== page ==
In the aftermath of impeachment, and with Coronavirus apparently under control in the U.S., it appears the mainstream media is out of things to talk about. There’s no other explanation for a recent article in USA Today titled, “Congress approved $25M in funding for gun safety research. Now what?”
This piece rehashes the tired, inaccurate argument made by gun control advocates that if the government only spent more time issuing papers on their pet policies, our communities would be safer.
Of course, research on the criminal misuse of firearms isn’t prohibited – only funding politically-motivated projects. And the policies these groups call for would have no impact on crime or accidents with firearms.
But that doesn’t stop the same small group of anti-gun researchers from publishing deeply biased “studies” in the pursuit of their political goals.
This piece also lumps together the fortunately declining trend of homicide by firearm, and the tragically increasing trend of suicides. These are two distinct problems that merit separate policy discussions and solutions. As suicides are about two-thirds of all firearms-related deaths, it is ridiculous to argue that targeting the guns themselves will solve the mental health crisis.
As we have said here numerous times, firearms and their law-abiding owners are not a public health issue. The criminal misuse of firearms must be addressed – and the fields of criminal justice and criminology are better suited than the public health arena to pursue solutions.
The USA Today article’s flaws don’t end there, however. The authors also attempt to draw a comparison between firearms-related deaths (homicides, suicides and accidents) and those due to car crashes. As we have said here before, it’s apples to oranges to compare deliberate actions with unintentional accidents.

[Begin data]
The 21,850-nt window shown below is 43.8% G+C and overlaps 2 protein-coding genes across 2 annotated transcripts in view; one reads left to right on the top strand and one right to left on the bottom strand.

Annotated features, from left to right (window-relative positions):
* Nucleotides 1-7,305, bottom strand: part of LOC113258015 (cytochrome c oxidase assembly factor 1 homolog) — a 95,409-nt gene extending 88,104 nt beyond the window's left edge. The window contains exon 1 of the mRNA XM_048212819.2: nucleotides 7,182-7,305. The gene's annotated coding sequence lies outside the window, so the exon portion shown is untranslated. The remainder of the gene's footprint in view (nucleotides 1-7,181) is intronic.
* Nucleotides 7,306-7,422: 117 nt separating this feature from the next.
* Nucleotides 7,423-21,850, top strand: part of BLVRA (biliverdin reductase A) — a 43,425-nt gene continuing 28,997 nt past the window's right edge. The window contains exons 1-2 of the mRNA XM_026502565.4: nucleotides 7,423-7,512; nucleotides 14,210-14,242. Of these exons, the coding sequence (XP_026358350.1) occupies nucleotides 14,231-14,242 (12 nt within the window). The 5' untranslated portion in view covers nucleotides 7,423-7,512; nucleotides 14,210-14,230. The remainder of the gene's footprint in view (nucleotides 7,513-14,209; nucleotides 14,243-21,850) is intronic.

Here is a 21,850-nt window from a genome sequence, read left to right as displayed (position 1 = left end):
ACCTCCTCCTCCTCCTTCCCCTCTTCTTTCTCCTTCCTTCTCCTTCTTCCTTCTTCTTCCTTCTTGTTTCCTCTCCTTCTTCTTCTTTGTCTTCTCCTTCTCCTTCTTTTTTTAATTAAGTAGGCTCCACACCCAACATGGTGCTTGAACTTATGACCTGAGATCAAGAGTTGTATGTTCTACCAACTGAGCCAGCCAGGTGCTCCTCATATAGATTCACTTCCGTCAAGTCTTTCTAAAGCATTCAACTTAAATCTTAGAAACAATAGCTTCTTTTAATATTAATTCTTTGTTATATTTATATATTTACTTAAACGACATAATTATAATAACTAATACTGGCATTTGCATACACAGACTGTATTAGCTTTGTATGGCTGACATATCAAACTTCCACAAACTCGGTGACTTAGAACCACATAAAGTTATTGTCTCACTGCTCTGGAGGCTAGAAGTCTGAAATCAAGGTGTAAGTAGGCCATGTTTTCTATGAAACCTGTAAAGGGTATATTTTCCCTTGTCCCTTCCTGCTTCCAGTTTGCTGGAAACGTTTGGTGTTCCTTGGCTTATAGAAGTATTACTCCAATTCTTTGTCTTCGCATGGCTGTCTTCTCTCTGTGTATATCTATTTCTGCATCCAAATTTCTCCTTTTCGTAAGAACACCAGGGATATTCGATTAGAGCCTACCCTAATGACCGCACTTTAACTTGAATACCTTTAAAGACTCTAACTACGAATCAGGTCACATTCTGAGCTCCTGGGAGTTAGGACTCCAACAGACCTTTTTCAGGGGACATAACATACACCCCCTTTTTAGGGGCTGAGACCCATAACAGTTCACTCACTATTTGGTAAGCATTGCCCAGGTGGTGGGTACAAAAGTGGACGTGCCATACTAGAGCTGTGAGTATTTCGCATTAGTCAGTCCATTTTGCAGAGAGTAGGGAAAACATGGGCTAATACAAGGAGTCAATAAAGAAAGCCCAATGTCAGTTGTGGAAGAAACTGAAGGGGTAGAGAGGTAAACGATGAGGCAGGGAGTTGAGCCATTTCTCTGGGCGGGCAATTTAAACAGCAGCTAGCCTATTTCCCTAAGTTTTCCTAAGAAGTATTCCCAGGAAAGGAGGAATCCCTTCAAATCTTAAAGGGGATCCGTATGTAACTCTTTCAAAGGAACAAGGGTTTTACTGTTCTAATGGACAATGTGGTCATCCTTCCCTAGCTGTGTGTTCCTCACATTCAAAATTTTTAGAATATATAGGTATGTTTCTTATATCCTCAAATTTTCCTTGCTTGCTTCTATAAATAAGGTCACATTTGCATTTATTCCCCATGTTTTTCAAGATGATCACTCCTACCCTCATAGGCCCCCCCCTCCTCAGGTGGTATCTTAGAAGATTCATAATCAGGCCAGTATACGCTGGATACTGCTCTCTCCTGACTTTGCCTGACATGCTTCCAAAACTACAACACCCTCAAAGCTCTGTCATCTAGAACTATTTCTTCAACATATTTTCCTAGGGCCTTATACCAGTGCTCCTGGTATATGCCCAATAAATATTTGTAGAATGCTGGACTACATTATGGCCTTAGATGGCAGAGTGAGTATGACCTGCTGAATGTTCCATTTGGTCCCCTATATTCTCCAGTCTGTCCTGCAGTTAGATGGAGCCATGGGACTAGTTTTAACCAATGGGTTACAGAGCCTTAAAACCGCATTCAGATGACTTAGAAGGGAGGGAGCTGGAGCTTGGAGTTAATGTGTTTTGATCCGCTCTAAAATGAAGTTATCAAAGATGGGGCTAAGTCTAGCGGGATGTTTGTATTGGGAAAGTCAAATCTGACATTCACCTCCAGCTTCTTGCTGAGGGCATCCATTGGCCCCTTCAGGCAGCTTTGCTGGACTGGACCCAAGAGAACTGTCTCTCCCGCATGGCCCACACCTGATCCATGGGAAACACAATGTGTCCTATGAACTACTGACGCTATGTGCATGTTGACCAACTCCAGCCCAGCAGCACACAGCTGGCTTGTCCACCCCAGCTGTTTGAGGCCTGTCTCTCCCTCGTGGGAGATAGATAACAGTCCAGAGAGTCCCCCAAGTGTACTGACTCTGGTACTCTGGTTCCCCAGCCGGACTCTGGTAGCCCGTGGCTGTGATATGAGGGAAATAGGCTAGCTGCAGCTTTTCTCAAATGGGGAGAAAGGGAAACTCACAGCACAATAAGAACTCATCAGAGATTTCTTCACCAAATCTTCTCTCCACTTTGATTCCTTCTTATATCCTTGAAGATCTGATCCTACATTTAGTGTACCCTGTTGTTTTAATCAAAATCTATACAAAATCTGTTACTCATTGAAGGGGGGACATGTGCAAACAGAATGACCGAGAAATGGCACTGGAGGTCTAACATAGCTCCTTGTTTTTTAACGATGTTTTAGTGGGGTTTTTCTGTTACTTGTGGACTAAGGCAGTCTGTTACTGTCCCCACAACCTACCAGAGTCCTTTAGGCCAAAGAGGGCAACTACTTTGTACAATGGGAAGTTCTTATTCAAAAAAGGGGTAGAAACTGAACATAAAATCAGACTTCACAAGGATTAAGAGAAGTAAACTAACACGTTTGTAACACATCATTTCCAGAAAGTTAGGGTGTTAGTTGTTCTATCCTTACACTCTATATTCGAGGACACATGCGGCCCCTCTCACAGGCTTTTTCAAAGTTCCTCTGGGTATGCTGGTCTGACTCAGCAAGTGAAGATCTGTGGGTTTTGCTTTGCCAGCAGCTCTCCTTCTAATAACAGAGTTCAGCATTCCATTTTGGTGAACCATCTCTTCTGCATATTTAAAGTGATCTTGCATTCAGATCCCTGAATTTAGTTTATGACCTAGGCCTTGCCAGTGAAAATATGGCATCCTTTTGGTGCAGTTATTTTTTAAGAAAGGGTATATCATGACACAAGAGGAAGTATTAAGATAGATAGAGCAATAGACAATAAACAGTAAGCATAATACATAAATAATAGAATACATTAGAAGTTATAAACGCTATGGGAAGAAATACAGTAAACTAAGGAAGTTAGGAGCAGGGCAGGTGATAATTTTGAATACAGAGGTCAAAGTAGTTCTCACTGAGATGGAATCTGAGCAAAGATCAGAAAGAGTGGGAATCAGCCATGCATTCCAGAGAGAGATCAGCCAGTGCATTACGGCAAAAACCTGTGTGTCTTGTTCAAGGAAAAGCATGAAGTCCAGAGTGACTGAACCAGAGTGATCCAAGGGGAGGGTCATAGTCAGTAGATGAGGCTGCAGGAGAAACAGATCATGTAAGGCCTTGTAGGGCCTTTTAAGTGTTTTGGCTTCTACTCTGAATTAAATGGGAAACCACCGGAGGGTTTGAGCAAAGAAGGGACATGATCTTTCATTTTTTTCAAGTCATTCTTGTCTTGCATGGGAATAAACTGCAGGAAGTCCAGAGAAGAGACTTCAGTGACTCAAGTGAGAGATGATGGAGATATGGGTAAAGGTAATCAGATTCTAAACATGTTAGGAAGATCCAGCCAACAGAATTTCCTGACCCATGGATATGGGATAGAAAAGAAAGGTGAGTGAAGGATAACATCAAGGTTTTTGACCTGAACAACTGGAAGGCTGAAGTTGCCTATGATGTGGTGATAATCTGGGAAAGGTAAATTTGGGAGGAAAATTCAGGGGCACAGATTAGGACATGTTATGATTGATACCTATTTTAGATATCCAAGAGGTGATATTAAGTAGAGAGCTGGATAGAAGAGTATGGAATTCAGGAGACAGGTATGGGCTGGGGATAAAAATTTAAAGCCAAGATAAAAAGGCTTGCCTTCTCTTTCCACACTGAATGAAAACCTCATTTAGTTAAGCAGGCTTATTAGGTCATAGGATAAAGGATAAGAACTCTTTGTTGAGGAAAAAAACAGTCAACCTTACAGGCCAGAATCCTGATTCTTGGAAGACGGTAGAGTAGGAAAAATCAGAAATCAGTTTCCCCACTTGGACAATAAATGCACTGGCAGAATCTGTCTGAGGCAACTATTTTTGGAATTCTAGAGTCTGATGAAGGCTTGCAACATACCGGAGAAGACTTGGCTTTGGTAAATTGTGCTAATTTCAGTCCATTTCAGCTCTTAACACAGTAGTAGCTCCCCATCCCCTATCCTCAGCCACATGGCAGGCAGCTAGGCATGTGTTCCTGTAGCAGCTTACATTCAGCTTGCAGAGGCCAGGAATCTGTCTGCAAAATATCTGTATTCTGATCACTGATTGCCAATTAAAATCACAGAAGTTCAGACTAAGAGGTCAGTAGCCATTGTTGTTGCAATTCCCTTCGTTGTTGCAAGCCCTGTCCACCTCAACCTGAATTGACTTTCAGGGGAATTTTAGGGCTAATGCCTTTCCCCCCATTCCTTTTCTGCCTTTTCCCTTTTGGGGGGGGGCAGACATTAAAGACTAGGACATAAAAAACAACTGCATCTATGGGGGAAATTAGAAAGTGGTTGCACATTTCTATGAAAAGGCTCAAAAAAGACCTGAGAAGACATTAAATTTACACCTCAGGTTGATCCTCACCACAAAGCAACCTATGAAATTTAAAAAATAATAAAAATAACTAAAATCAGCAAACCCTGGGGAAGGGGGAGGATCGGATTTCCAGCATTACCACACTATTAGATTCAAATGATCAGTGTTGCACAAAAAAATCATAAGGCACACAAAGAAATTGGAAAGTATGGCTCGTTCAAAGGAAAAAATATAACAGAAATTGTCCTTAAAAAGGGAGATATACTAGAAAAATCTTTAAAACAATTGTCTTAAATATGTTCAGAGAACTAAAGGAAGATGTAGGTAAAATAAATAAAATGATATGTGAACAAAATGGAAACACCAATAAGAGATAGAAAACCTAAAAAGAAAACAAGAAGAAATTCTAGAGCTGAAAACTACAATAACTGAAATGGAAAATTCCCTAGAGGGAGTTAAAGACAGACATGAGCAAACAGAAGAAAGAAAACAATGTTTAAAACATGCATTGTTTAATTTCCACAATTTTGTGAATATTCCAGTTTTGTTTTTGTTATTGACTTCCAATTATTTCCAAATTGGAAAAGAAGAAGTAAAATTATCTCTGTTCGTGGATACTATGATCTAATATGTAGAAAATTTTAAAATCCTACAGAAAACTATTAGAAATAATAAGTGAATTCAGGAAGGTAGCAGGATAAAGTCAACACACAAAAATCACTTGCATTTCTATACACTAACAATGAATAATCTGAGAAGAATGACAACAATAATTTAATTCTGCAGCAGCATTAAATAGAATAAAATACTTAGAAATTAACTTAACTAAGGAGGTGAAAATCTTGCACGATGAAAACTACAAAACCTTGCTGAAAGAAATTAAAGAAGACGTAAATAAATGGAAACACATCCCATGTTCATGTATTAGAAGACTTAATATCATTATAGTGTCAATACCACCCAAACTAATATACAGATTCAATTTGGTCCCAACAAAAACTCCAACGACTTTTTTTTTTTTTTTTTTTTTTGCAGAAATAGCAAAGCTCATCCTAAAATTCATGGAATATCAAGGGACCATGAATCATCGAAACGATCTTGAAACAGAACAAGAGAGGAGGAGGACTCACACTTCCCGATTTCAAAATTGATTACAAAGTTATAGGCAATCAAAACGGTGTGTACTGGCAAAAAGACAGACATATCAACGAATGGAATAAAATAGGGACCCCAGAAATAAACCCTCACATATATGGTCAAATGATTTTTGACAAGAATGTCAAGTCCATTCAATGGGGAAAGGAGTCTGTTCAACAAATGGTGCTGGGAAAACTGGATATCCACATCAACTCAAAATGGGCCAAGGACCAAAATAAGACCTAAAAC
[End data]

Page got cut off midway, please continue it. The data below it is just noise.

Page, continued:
The firearms and ammunition industry knows that there is more work to be done to make our communities safer. We’ve proven that with our leadership in getting our FixNICS program signed into law in Congress and 16 states, increasing the disqualifying background checks from 1.7 million to 5.3 million since 2012, a 241-percent increase.
It is the firearms industry that leads with Project ChildSafe, passing out 38 million free gun locks. We’ve partnered with the largest suicide prevention group in the country to provide gun ranges and retailers the resources to intervene before a moment of crisis. We’ve led on preventing straw purchases with our Don’t Lie for the Other Guy campaign.
And we know that increasing suicide trends is a major crisis in the U.S. today. We are working to reduce these tragedies through partnerships with groups like the American Foundation for Suicide Prevention and the Department of Veterans Affairs. We know the answer isn’t more government spending on ineffective proposals, but is in coming up with Real Solutions for safer communities.
Larry Keane is SVP for Government and Public Affairs, Assistant Secretary and General Counsel of the National Shooting Sports Foundation.